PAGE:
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## A.3 Explicit Function Definitions

Definition 139 (Explicit Function Definition) Let f be a function constant of arity n that is not yet in use, x0, ..., xn-1 be n distinct variables, and T be a term in which f does not occur and with no other free variables than x0, ..., xn-1. Then the phrase
f(x0, ..., xn-1) := T
is an  explicit function definition (explizite Funktionsdefinition) which introduces an n-ary function constant f together with an axiom
forall x0, ..., xn-1: f(x0, ..., xn-1) = T.
We call f(x0, ..., xn-1) the definiendum ("the one to be defined") and T the definiens ("the defining one").

A function f introduced by an explicit definition is uniquely characterized, i.e., there is exactly one f that satisfies the stated law (because for every x0, ..., xn-1, T has a single value).

The restriction that f must not occur in T avoids contradictions like in

f(x) := 1+f(x).
All free variables of the definiendum must occur in the definens in order to avoid a dependence on the current variable assignment, such as in
f(x) := x+y
where f(1) may be 2, 3, or any other number (depending on the current assignment of y).

Logic Evaluator  A function is explicitly defined by a statement

```fun f(x_0, ..., x_n-1) = T;
```
which is to be read as f(x0, ..., xn-1) := T.

Conditional Definitions  The value of a function is sometimes defined in different ways for different kinds of arguments, which can be expressed as

 f(x0, ..., xn-1) := T0, if F T1, else (otherwise)
with terms T0 and T1 and formula F in all of which f does not occur and with no other free variables than x0, ..., xn-1. This is another form of writing
 f(x0, ..., xn-1) := if F then T0 else T1
where the phrase (if F then T_0 else T_1) is introduced below.

Definition 140 (Conditional Term) For every formula F and terms T0 and T1, the phrase
(if F then T0 else T1)
is a term whose value is the value of T0, if F holds, and the value of T1, otherwise. We omit the parentheses, if T1 is clear.

Example  The definition
 |x| := -x, if x < 0 x, else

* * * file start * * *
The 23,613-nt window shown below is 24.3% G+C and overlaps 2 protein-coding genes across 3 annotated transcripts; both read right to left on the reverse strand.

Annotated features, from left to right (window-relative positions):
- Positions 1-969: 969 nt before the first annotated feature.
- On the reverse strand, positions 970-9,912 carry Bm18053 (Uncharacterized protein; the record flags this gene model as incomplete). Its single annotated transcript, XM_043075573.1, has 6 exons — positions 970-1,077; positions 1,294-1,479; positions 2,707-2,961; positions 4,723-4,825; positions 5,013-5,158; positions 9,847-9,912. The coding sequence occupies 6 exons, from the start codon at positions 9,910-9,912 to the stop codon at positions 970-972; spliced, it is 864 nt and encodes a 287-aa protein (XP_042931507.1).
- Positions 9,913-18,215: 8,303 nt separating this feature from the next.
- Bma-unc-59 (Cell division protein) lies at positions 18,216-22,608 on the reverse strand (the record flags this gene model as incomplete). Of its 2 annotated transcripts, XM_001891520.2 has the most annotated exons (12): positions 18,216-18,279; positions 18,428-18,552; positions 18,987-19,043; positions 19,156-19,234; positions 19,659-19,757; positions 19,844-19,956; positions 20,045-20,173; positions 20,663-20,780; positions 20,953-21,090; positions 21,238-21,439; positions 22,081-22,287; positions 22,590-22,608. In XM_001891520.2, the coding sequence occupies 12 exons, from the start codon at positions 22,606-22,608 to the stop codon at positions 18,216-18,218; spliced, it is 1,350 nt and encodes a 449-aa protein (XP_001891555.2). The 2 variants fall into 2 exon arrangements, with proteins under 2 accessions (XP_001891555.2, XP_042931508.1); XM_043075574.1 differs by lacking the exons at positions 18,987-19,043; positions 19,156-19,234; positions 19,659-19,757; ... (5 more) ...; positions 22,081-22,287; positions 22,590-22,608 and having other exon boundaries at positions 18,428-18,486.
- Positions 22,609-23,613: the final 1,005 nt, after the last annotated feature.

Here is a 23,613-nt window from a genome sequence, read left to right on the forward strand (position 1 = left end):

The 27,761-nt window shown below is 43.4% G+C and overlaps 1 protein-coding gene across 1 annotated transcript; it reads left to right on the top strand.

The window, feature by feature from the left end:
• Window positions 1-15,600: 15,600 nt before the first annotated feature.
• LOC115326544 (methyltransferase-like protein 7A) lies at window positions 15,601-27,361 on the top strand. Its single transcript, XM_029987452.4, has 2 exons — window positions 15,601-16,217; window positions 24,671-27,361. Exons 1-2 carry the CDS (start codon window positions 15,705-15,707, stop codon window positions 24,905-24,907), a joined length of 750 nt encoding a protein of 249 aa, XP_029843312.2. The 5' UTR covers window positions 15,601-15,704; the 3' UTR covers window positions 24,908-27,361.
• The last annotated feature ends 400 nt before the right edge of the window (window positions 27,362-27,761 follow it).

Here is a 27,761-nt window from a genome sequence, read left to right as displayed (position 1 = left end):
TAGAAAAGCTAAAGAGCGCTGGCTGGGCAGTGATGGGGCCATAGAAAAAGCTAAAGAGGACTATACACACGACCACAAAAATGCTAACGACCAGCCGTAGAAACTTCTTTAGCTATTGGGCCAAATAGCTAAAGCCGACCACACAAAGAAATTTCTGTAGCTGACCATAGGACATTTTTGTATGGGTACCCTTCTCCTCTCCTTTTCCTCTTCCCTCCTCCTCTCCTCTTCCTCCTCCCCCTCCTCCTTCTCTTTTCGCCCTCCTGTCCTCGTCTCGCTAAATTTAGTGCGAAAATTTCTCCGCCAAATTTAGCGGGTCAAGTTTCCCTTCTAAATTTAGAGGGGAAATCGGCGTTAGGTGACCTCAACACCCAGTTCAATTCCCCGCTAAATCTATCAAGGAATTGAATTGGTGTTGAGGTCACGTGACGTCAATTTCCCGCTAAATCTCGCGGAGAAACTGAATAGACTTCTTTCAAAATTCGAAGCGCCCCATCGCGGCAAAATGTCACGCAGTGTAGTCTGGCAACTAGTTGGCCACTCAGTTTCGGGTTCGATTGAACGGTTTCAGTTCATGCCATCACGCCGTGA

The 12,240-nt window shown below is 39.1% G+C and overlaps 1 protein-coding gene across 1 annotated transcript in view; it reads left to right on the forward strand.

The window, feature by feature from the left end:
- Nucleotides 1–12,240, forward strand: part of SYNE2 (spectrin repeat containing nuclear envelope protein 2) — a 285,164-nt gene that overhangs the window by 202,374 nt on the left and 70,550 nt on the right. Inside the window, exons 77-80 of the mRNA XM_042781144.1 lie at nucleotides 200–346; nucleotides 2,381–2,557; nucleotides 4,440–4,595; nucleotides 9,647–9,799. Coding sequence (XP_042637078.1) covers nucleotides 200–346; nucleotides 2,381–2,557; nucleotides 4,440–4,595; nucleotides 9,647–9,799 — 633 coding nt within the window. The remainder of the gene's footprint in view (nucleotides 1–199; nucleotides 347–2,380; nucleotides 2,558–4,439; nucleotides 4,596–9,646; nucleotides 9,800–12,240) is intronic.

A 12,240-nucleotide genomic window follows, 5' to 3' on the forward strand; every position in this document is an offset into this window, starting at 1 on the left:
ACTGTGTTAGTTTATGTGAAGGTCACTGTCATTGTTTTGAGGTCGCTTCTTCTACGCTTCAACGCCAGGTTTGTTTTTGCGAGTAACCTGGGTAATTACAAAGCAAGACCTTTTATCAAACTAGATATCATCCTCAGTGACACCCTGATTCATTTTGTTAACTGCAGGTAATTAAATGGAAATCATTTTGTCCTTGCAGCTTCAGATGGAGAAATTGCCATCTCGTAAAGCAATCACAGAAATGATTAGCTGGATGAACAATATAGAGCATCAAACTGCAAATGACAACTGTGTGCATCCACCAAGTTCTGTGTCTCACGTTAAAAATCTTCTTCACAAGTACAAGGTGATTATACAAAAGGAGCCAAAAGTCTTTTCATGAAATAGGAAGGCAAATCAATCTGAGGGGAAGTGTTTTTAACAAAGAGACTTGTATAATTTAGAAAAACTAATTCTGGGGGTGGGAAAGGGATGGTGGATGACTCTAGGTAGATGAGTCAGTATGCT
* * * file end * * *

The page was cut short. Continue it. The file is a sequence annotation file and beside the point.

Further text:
is another form of writing
|x| := if x < 0 then -x else x
which denotes the absolute value of x.

Logic Evaluator  A conditional term is denoted as

```if(F, T_0, T_1)
```
which is to be read as (if F then T_0 else T_1).

Constrained Function Domains  In a definition f(x0, ..., xn-1) := T, the value of T may not be defined for some x0, ..., xn-1, i.e., there is no knowledge that relates this value to any other value.

Example  We define the function over the real numbers
f(x) := 1/x.
We do not know anything about f(0) because we do not know anything about the value 1/0.

In order to make undefined function values explicitly visible, we often write a definition in the following format (provided that we operate in the domain of sets):

Definition 141 (Constrained Function Definition) Let f be a function constant of arity n that is not yet in use, A and B be terms in which f does not occur, x0, ..., xn-1 be n distinct variables, and T be a term in which f does not occur and with no other free variables than x0, ..., xn-1. Then
 f: A -> B f(x0, ..., xn-1) := T
is a  constrained function definition which introduces an n-ary function constant f such that
forall x0, ..., xn-1, y: f(x0, ..., xn-1) = y <=> (<x0, ..., xn-1> in A /\  y = T).

Above definition characterizes f uniquely.

Please note that, for every x0, ..., xn-1, we have to prove

<x0, ..., xn-1> in A
before we are allowed to deduce
f(x0, ..., xn-1) = T.

Furthermore, we still have to prove

(forall x0, ..., xn-1: <x0, ..., xn-1> in A => T in B)
before we are allowed to assume
f(x0, ..., xn-1) in B.

Example  We define
 |  |: R -> R >= 0 |x| := -x, if x < 0 x, else
where R denotes the set of real numbers and R >= 0 denotes the set of non-negative real numbers. For every a in R, we have
|a| = if a < 0 then -a else a.
However, the value of |i| (where i denotes the imaginary number) is undefined because i not  in R.

Furthermore, we can prove

forall x: (if x < 0 then -x else x) in R >= 0
because, for a real x < 0, -x in R >= 0, and for a real x not < 0, x in R >= 0. Thus we indeed have
|  |: R -> R >= 0.

Logic Evaluator  A constraint on the function domain can be expressed in various ways:

• For a unary predicate P, a parameter declaration
```f(x: P)
```
lets the evaluation of a function application f(a) abort with an error message, if P(a) does not hold. We have the predefined unary predicates `Nat`, `Set`, `Tuple` that test whether a value is a natural number, a set, or a tuple, respectively.
• Likewise for a term S denoting a set, a parameter declaration
```f(x in S)
```
lets the evaluation of a function application f(a) abort if a not  in S.
• We may use the binary function `if` to define a function as
```fun f(x) = if(F, T);
```
If the condition F does not hold on the input arguments, the evaluation of the function is aborted with an error message.
The checking of constraints can be switched off by the command
```option check = false;
```
which may speed up the evaluation.

Author: Wolfgang Schreiner
Last Modification: October 4, 1999